- Reviewed from the 2021 Sundance Film Festival.
At the Ready focuses on the journey of three Mexican-American students in their senior year at high school in El Paso. Living on the U.S-Mexico border, they are taking part in a youth outreach initiative led by El Paso police, and have ambitions of working in border control and law enforcement.
As they enact drug raids and hostage situations in the school’s corridors, there is a sense that, in the adrenalin buzz of performance, the traumatic potential and ethical questions are wilfully excluded by those in charge.
Adrian Quesada’s brilliant original score subtly evokes Spaghetti Western tension and director Maisie Crow deftly folds broader politics into their story: the brutal Trump administration and attitude towards border control; the separation of children from their guardians in detention centres; the Mexican-American community in El Paso and proximity of relatives over the border in Juarez.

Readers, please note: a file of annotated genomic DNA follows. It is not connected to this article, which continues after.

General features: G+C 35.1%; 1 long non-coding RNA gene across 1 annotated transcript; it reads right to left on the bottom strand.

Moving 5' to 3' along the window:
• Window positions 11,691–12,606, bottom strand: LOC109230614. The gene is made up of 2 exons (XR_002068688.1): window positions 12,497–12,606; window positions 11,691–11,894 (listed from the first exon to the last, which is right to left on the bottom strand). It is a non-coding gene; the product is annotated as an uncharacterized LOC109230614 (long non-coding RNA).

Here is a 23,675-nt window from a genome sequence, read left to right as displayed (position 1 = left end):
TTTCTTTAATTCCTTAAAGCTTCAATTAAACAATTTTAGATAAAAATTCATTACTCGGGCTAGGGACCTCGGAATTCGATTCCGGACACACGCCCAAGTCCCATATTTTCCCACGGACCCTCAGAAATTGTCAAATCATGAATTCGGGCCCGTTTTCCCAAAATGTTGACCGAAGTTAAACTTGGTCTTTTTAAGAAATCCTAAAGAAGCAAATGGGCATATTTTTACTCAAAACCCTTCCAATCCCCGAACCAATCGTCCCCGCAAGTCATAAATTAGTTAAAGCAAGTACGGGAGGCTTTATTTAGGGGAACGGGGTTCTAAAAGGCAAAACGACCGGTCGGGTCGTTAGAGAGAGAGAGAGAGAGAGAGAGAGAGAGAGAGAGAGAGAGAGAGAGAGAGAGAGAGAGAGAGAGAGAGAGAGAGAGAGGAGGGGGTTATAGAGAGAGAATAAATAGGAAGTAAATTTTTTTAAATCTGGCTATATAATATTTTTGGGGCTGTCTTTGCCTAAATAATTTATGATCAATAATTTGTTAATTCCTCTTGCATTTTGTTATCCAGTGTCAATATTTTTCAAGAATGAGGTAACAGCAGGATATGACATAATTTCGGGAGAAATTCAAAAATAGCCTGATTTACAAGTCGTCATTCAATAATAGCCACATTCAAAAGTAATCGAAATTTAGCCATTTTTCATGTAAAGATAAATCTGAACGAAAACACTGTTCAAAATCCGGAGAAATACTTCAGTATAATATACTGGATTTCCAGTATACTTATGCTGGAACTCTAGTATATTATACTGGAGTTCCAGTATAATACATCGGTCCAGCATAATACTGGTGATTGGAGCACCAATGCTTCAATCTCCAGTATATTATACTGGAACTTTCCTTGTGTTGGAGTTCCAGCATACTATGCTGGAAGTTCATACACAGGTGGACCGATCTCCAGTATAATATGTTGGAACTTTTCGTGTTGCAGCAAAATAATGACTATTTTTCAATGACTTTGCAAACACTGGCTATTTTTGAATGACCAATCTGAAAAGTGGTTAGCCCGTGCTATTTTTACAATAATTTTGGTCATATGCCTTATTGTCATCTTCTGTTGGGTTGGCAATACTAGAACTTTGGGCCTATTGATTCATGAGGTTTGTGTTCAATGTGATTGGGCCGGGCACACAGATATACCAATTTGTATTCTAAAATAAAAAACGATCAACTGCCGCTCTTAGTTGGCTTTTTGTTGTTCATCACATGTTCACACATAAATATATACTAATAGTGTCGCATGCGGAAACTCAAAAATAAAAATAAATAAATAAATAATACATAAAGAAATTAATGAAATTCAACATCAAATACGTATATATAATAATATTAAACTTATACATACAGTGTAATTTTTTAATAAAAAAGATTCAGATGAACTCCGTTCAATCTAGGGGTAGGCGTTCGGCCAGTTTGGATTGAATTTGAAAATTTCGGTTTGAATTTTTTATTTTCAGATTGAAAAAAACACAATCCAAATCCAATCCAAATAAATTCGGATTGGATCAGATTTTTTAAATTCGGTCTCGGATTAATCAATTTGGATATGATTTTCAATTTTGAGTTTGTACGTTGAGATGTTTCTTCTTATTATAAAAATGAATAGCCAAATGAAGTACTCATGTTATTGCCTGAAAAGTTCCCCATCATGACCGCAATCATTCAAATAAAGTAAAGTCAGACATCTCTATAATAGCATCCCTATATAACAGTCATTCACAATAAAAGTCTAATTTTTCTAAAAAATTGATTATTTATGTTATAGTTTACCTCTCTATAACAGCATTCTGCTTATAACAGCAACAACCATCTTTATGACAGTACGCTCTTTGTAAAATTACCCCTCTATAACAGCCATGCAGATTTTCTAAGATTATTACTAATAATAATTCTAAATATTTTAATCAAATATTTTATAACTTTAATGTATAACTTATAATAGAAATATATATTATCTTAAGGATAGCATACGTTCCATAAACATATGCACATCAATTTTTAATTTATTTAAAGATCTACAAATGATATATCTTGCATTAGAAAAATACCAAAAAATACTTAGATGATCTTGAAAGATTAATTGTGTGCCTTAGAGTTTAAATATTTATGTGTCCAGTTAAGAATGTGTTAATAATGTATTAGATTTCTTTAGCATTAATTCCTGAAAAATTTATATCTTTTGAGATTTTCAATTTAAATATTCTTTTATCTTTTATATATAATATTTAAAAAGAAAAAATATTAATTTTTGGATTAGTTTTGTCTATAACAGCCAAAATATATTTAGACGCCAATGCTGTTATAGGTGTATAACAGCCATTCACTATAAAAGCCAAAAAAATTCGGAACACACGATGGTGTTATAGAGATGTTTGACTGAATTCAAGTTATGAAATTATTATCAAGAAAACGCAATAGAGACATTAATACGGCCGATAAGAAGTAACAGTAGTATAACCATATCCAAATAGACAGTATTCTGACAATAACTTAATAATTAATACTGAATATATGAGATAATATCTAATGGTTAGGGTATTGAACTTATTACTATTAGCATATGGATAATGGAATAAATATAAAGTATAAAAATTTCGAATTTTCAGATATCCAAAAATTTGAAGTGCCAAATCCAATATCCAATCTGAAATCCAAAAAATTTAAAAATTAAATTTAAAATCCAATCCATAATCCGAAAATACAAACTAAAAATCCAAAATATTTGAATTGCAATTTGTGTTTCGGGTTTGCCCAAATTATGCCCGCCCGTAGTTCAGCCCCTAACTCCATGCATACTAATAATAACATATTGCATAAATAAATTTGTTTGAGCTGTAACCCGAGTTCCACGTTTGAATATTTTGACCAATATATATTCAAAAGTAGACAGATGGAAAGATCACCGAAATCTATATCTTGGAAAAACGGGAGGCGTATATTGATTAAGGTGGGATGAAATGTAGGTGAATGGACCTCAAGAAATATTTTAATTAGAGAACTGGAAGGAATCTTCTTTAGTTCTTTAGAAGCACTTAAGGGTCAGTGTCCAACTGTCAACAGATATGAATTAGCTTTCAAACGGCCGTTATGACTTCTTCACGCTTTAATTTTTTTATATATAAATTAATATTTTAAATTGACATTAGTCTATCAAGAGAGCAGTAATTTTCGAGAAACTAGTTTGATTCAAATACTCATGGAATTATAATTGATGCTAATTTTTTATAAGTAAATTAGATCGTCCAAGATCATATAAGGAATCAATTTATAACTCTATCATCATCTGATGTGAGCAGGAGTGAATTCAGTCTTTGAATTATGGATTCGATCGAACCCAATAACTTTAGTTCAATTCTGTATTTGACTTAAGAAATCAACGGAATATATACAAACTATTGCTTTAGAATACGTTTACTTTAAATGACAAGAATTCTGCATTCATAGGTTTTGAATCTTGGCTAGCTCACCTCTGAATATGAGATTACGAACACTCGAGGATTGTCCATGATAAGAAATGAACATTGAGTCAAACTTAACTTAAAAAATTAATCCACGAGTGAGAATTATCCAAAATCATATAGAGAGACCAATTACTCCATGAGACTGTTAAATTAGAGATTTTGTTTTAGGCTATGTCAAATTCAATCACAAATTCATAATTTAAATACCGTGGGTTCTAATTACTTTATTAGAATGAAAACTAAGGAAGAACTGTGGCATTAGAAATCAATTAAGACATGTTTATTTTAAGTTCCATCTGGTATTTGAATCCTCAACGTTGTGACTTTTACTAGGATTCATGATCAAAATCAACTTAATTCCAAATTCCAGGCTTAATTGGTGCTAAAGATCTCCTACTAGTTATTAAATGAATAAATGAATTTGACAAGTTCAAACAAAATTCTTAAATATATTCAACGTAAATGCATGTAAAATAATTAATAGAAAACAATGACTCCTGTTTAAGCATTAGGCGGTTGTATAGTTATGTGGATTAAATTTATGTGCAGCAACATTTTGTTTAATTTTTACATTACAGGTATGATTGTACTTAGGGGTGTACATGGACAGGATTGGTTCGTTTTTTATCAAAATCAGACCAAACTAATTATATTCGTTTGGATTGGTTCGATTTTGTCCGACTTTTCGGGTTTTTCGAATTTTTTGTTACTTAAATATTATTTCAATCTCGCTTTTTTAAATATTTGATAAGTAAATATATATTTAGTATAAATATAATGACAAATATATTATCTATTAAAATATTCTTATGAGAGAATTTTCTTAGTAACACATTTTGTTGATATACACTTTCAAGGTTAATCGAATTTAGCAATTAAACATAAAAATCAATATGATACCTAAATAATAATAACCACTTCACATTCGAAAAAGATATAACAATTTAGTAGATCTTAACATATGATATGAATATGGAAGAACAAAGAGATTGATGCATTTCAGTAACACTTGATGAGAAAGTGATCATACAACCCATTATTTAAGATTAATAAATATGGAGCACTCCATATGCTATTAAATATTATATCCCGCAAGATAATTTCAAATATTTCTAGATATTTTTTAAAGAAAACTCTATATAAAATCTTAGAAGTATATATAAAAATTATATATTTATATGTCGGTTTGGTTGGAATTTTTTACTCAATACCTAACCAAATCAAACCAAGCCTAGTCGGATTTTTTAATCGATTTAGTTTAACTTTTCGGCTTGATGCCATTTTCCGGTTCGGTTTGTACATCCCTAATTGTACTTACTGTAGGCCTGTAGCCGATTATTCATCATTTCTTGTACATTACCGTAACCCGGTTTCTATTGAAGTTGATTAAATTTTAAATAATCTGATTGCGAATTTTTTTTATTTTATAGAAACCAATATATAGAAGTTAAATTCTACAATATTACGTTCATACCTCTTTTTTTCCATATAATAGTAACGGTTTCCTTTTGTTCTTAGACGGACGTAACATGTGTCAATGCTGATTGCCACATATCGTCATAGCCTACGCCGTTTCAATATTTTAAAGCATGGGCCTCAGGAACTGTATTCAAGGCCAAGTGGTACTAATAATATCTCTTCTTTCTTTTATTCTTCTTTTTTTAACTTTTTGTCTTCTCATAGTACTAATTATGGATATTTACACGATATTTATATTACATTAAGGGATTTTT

Well-paid job security makes a career in law enforcement attractive, and the film observes as the teenagers begin to connect to their own identities and values, and consider how they align with those demonstrated by the system.
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